New Mexico border arrests continue sharp downward trend
Officials from U.S. Customs and Border Protection (CBP) say apprehensions of people illegally crossing the New Mexico section of the U.S.-Mexico border have once again declined in fiscal year 2011.
CBP spokesperson Doug Mosier told the Associated Press the rate of apprehension has sharply declined over the past few years:
Mosier said the arrests are a 90 percent drop from five years ago in the El Paso sector, which covers New Mexico and two Texas counties. He said in the early 1990s the sector was sometimes experiencing 1,000 apprehensions a day. Today, that number is around 20 to 30 a day, he said.
“We have better systems in place…new agents and new technology that are helping,” said Mosier. “We are trying to remain proactive.”
Final apprehension numbers are expected to be released after the fiscal year.
Last year, Randy Hill, chief of the U.S. Border Patrol’s El Paso sector, said officers apprehended 7,800 immigrants during the 2009-2010 fiscal year in New Mexico. More than 76,000 immigrants were arrested in New Mexico during the 2004-05 fiscal year.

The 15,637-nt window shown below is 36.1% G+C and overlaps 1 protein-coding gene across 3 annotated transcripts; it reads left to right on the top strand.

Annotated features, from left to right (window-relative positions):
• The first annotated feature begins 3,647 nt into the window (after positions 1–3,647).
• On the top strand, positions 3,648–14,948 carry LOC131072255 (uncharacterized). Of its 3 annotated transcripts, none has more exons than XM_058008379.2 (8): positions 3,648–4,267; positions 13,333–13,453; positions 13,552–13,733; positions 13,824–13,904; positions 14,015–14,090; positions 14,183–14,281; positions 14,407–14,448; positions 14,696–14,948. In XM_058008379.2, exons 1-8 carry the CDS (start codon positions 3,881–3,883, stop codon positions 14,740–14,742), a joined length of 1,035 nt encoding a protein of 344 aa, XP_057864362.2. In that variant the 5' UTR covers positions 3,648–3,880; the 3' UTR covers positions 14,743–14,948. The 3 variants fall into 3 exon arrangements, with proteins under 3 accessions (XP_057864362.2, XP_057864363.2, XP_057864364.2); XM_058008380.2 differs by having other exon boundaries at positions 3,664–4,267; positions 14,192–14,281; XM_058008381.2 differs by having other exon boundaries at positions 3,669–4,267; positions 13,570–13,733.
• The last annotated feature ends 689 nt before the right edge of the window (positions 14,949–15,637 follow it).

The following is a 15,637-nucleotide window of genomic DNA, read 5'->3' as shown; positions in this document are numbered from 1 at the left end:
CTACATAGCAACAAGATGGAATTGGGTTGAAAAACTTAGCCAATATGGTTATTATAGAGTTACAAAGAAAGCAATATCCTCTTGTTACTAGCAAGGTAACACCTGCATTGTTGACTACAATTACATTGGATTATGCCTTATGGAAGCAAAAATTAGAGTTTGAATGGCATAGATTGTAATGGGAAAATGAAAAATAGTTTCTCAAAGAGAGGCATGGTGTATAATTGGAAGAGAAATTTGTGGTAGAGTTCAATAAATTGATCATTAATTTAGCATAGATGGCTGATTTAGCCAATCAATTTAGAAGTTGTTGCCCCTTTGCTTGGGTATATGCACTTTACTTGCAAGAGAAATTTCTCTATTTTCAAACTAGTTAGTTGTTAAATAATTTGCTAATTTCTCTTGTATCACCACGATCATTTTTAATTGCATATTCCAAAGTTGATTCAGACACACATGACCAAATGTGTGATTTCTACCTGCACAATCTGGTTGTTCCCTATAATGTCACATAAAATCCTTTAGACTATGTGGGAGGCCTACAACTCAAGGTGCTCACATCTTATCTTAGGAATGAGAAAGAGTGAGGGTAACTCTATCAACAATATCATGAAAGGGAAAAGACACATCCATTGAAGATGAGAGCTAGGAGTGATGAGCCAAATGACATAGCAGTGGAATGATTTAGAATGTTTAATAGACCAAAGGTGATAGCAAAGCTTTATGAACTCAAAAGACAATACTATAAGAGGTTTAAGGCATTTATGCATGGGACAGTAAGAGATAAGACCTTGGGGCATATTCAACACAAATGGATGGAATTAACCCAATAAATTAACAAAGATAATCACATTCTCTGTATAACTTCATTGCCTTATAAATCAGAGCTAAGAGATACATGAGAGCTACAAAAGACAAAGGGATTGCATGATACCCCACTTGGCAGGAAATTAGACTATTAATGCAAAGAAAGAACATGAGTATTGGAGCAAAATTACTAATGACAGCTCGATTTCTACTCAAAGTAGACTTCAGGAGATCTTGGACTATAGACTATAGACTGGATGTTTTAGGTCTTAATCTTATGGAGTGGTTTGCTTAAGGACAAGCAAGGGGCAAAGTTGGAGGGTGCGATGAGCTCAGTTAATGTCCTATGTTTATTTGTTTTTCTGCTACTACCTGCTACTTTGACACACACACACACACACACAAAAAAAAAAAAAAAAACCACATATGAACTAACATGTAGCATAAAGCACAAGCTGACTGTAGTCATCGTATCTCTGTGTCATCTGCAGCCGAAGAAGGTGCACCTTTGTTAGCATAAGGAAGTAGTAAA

Illegal border crossings in the El Paso section of the border, which includes New Mexico, peaked in 1993, according to a report (PDF) by the Center for American Progress. A pincer strategy, which increased border patrol presence on the California and Texas portions of the border, squeezed the bulk of unauthorized immigrant flows into Arizona, which became the primary gateway for undocumented immigrants in the 2000s. Now even Arizona has seen significant declines in border crossings.
The decline is credited to a combination of poor economic conditions in the United States, marginally improving economic conditions in Mexico and enhanced border security efforts. The total number of Border Patrol agents has more than doubled since 2004, from 10,000 to about 21,000, 18,000 of which are patrolling the border with Mexico. Over one thousand National Guard troops have reinforced the Border Patrol with U.S. Defense Department technology that “help keep watch over highly trafficked areas and fill manpower gaps,” according to the CAP report.
The consequence for those unauthorized immigrants who do manage to cross the border is a sharp increase in the average cost of doing so. The typical unauthorized immigrant pays around $3,000 to cross the border, which means organized crime has replaced many of the mom-and-pop operations previously responsible for getting people across the border illegally.
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